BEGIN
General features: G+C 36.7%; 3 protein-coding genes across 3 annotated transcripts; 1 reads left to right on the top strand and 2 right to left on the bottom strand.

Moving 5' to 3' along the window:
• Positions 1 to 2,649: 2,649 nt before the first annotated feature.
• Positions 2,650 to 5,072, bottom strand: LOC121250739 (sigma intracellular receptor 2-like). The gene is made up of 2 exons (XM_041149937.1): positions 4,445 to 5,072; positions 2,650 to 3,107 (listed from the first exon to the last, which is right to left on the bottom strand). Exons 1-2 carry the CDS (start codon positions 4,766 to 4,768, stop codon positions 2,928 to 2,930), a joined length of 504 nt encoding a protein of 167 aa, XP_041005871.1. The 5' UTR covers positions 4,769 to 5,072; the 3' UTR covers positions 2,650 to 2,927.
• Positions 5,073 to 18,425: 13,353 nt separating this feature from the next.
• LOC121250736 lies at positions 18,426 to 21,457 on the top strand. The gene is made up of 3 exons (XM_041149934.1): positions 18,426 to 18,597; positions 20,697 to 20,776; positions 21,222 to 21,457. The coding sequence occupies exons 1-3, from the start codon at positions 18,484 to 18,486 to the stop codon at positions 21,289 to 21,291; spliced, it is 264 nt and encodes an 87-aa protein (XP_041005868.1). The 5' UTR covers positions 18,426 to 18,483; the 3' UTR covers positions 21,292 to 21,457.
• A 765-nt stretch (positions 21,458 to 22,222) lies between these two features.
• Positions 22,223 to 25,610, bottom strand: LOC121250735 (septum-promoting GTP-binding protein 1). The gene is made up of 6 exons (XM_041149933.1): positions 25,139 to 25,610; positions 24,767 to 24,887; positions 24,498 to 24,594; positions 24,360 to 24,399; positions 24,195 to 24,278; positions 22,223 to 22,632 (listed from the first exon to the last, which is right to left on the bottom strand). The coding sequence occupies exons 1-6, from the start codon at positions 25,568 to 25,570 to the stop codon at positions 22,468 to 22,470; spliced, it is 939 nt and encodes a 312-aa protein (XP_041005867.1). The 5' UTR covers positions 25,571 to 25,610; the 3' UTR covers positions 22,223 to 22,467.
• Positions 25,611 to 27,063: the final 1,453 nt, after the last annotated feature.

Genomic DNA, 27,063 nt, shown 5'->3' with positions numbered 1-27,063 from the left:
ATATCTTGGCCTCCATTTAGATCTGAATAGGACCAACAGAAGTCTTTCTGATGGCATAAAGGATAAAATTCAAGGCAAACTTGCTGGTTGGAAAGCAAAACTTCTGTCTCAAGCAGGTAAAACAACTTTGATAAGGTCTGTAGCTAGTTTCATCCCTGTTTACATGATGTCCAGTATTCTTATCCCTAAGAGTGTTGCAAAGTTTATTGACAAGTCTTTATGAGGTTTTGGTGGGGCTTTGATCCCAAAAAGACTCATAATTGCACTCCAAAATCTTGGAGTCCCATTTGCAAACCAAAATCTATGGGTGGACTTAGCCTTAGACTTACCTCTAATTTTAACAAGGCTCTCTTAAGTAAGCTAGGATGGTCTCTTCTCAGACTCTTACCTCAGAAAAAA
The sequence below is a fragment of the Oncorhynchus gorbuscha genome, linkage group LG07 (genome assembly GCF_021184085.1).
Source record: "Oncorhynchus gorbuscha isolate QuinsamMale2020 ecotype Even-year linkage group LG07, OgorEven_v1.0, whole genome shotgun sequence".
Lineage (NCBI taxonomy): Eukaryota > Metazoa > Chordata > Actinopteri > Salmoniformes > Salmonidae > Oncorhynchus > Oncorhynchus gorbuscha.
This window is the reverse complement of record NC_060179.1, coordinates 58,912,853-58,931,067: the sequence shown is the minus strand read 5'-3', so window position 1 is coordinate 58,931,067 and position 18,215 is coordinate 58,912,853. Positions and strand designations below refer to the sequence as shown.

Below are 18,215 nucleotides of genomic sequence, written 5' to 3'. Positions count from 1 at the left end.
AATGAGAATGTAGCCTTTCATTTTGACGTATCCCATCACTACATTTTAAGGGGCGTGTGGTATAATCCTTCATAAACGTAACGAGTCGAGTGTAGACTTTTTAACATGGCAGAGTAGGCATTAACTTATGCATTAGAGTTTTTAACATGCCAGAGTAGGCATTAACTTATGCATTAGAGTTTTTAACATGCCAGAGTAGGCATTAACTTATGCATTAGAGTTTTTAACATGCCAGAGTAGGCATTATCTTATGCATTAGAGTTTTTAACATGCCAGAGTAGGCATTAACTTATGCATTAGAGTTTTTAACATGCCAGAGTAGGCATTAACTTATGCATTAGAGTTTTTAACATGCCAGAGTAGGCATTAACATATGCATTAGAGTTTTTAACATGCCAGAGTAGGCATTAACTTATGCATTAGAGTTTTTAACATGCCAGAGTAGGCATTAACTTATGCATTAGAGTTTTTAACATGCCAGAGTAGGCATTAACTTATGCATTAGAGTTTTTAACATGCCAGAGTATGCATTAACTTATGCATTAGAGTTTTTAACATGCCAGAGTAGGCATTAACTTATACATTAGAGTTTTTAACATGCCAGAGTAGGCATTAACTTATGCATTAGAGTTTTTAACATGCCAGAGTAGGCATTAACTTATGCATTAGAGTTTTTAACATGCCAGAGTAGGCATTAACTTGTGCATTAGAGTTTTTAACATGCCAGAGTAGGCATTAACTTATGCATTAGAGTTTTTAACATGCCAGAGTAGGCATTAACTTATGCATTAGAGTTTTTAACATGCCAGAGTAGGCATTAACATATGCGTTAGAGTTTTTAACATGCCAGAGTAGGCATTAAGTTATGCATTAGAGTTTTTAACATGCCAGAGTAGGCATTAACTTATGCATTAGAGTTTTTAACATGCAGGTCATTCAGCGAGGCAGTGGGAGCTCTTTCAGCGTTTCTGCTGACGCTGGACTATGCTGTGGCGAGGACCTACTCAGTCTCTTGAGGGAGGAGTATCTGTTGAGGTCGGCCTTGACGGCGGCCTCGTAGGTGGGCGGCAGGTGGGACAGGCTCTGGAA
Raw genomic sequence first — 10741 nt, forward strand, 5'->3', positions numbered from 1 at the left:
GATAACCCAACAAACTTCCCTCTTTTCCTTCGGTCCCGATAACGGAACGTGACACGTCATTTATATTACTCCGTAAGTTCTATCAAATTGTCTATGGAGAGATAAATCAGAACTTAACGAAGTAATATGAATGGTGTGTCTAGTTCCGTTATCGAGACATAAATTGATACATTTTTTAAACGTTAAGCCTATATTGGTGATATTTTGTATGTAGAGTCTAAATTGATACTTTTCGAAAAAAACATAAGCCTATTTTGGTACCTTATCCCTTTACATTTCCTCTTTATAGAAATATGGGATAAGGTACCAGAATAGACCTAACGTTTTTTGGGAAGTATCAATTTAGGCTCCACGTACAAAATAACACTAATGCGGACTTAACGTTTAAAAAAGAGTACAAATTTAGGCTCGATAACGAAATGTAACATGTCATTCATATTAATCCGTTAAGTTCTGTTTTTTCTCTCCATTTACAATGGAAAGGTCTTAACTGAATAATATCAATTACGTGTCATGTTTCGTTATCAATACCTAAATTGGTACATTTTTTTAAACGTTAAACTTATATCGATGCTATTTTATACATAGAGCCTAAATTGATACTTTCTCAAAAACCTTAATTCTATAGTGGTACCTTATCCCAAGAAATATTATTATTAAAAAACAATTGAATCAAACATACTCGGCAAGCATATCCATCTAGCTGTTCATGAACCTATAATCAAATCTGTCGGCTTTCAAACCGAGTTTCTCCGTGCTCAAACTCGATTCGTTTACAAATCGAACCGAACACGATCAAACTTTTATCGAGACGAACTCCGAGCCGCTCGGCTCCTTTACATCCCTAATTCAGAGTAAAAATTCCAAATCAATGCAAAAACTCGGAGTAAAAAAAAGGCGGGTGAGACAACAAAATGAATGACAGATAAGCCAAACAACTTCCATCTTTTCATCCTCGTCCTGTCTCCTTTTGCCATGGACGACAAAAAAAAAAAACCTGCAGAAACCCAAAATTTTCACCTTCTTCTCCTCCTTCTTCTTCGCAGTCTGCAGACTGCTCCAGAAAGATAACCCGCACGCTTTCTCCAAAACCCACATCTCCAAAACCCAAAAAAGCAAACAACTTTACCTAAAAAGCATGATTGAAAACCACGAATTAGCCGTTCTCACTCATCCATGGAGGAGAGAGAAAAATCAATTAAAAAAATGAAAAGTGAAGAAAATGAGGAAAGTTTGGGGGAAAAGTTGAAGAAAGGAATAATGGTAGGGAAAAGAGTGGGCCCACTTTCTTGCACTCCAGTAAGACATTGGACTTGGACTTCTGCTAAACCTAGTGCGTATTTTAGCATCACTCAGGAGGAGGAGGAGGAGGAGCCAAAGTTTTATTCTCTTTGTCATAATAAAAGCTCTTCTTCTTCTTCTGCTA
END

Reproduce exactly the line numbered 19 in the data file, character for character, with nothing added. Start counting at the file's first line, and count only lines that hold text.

GATAACCCAACAAACTTCCCTCTTTTCCTTCGGTCCCGATAACGGAACGTGACACGTCATTTATATTACTCCGTAAGTTCTATCAAATTGTCTATGGAGAGATAAATCAGAACTTAACGAAGTAATATGAATGGTGTGTCTAGTTCCGTTATCGAGACATAAATTGATACATTTTTTAAACGTTAAGCCTATATTGGTGATATTTTGTATGTAGAGTCTAAATTGATACTTTTCGAAAAAAACATAAGCCTATTTTGGTACCTTATCCCTTTACATTTCCTCTTTATAGAAATATGGGATAAGGTACCAGAATAGACCTAACGTTTTTTGGGAAGTATCAATTTAGGCTCCACGTACAAAATAACACTAATGCGGACTTAACGTTTAAAAAAGAGTACAAATTTAGGCTCGATAACGAAATGTAACATGTCATTCATATTAATCCGTTAAGTTCTGTTTTTTCTCTCCATTTACAATGGAAAGGTCTTAACTGAATAATATCAATTACGTGTCATGTTTCGTTATCAATACCTAAATTGGTACATTTTTTTAAACGTTAAACTTATATCGATGCTATTTTATACATAGAGCCTAAATTGATACTTTCTCAAAAACCTTAATTCTATAGTGGTACCTTATCCCAAGAAATATTATTATTAAAAAACAATTGAATCAAACATACTCGGCAAGCATATCCATCTAGCTGTTCATGAACCTATAATCAAATCTGTCGGCTTTCAAACCGAGTTTCTCCGTGCTCAAACTCGATTCGTTTACAAATCGAACCGAACACGATCAAACTTTTATCGAGACGAACTCCGAGCCGCTCGGCTCCTTTACATCCCTAATTCAGAGTAAAAATTCCAAATCAATGCAAAAACTCGGAGTAAAAAAAAGGCGGGTGAGACAACAAAATGAATGACAGATAAGCCAAACAACTTCCATCTTTTCATCCTCGTCCTGTCTCCTTTTGCCATGGACGACAAAAAAAAAAAACCTGCAGAAACCCAAAATTTTCACCTTCTTCTCCTCCTTCTTCTTCGCAGTCTGCAGACTGCTCCAGAAAGATAACCCGCACGCTTTCTCCAAAACCCACATCTCCAAAACCCAAAAAAGCAAACAACTTTACCTAAAAAGCATGATTGAAAACCACGAATTAGCCGTTCTCACTCATCCATGGAGGAGAGAGAAAAATCAATTAAAAAAATGAAAAGTGAAGAAAATGAGGAAAGTTTGGGGGAAAAGTTGAAGAAAGGAATAATGGTAGGGAAAAGAGTGGGCCCACTTTCTTGCACTCCAGTAAGACATTGGACTTGGACTTCTGCTAAACCTAGTGCGTATTTTAGCATCACTCAGGAGGAGGAGGAGGAGGAGCCAAAGTTTTATTCTCTTTGTCATAATAAAAGCTCTTCTTCTTCTTCTGCTA